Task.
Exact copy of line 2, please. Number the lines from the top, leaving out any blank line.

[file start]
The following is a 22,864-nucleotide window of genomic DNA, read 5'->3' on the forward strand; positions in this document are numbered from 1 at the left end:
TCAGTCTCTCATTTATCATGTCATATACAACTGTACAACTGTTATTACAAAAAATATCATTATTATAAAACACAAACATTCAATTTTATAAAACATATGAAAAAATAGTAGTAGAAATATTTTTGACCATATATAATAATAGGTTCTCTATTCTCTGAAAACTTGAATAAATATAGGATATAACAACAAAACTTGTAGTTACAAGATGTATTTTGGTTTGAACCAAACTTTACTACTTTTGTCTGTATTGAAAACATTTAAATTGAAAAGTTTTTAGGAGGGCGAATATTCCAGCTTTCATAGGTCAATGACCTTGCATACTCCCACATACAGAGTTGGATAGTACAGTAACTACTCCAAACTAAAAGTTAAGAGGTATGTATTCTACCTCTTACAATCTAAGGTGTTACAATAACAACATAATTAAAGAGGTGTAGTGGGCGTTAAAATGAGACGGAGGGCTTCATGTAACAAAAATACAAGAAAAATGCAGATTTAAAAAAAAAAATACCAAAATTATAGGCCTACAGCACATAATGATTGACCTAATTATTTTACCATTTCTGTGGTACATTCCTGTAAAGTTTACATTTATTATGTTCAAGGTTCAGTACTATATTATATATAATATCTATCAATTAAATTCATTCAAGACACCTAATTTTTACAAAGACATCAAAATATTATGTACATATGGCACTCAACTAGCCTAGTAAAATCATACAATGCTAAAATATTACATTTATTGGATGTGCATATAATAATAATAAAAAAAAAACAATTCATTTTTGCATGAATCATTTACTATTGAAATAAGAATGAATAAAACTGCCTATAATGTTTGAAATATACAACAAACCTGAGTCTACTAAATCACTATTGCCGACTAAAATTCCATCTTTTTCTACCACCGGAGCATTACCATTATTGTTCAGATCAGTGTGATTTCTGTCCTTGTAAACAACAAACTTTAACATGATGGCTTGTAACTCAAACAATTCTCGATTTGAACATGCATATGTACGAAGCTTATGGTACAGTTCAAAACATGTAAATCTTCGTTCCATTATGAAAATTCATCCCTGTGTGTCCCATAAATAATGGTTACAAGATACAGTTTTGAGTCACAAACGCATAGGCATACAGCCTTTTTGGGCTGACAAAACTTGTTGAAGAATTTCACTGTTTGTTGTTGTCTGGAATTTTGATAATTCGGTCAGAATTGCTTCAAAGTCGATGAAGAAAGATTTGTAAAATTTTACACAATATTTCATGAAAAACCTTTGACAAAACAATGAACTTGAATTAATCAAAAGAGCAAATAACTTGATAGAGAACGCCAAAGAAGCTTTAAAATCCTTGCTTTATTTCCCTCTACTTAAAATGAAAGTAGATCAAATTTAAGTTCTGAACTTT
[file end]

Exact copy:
TCAGTCTCTCATTTATCATGTCATATACAACTGTACAACTGTTATTACAAAAAATATCATTATTATAAAACACAAACATTCAATTTTATAAAACATATGAAAAAATAGTAGTAGAAATATTTTTGACCATATATAATAATAGGTTCTCTATTCTCTGAAAACTTGAATAAATATAGGATATAACAACAAAACTTGTAGTTACAAGATGTATTTTGGTTTGAACCAAACTTTACTACTTTTGTCTGTATTGAAAACATTTAAATTGAAAAGTTTTTAGGAGGGCGAATATTCCAGCTTTCATAGGTCAATGACCTTGCATACTCCCACATACAGAGTTGGATAGTACAGTAACTACTCCAAACTAAAAGTTAAGAGGTATGTATTCTACCTCTTACAATCTAAGGTGTTACAATAACAACATAATTAAAGAGGTGTAGTGGGCGTTAAAATGAGACGGAGGGCTTCATGTAACAAAAATACAAGAAAAATGCAGATTTAAAAAAAAAAATACCAAAATTATAGGCCTACAGCACATAATGATTGACCTAATTATTTTACCATTTCTGTGGTACATTCCTGTAAAGTTTACATTTATTATGTTCAAGGTTCAGTACTATATTATATATAATATCTATCAATTAAATTCATTCAAGACACCTAATTTTTACAAAGACATCAAAATATTATGTACATATGGCACTCAACTAGCCTAGTAAAATCATACAATGCTAAAATATTACATTTATTGGATGTGCATATAATAATAATAAAAAAAAAACAATTCATTTTTGCATGAATCATTTACTATTGAAATAAGAATGAATAAAACTGCCTATAATGTTTGAAATATACAACAAACCTGAGTCTACTAAATCACTATTGCCGACTAAAATTCCATCTTTTTCTACCACCGGAGCATTACCATTATTGTTCAGATCAGTGTGATTTCTGTCCTTGTAAACAACAAACTTTAACATGATGGCTTGTAACTCAAACAATTCTCGATTTGAACATGCATATGTACGAAGCTTATGGTACAGTTCAAAACATGTAAATCTTCGTTCCATTATGAAAATTCATCCCTGTGTGTCCCATAAATAATGGTTACAAGATACAGTTTTGAGTCACAAACGCATAGGCATACAGCCTTTTTGGGCTGACAAAACTTGTTGAAGAATTTCACTGTTTGTTGTTGTCTGGAATTTTGATAATTCGGTCAGAATTGCTTCAAAGTCGATGAAGAAAGATTTGTAAAATTTTACACAATATTTCATGAAAAACCTTTGACAAAACAATGAACTTGAATTAATCAAAAGAGCAAATAACTTGATAGAGAACGCCAAAGAAGCTTTAAAATCCTTGCTTTATTTCCCTCTACTTAAAATGAAAGTAGATCAAATTTAAGTTCTGAACTTT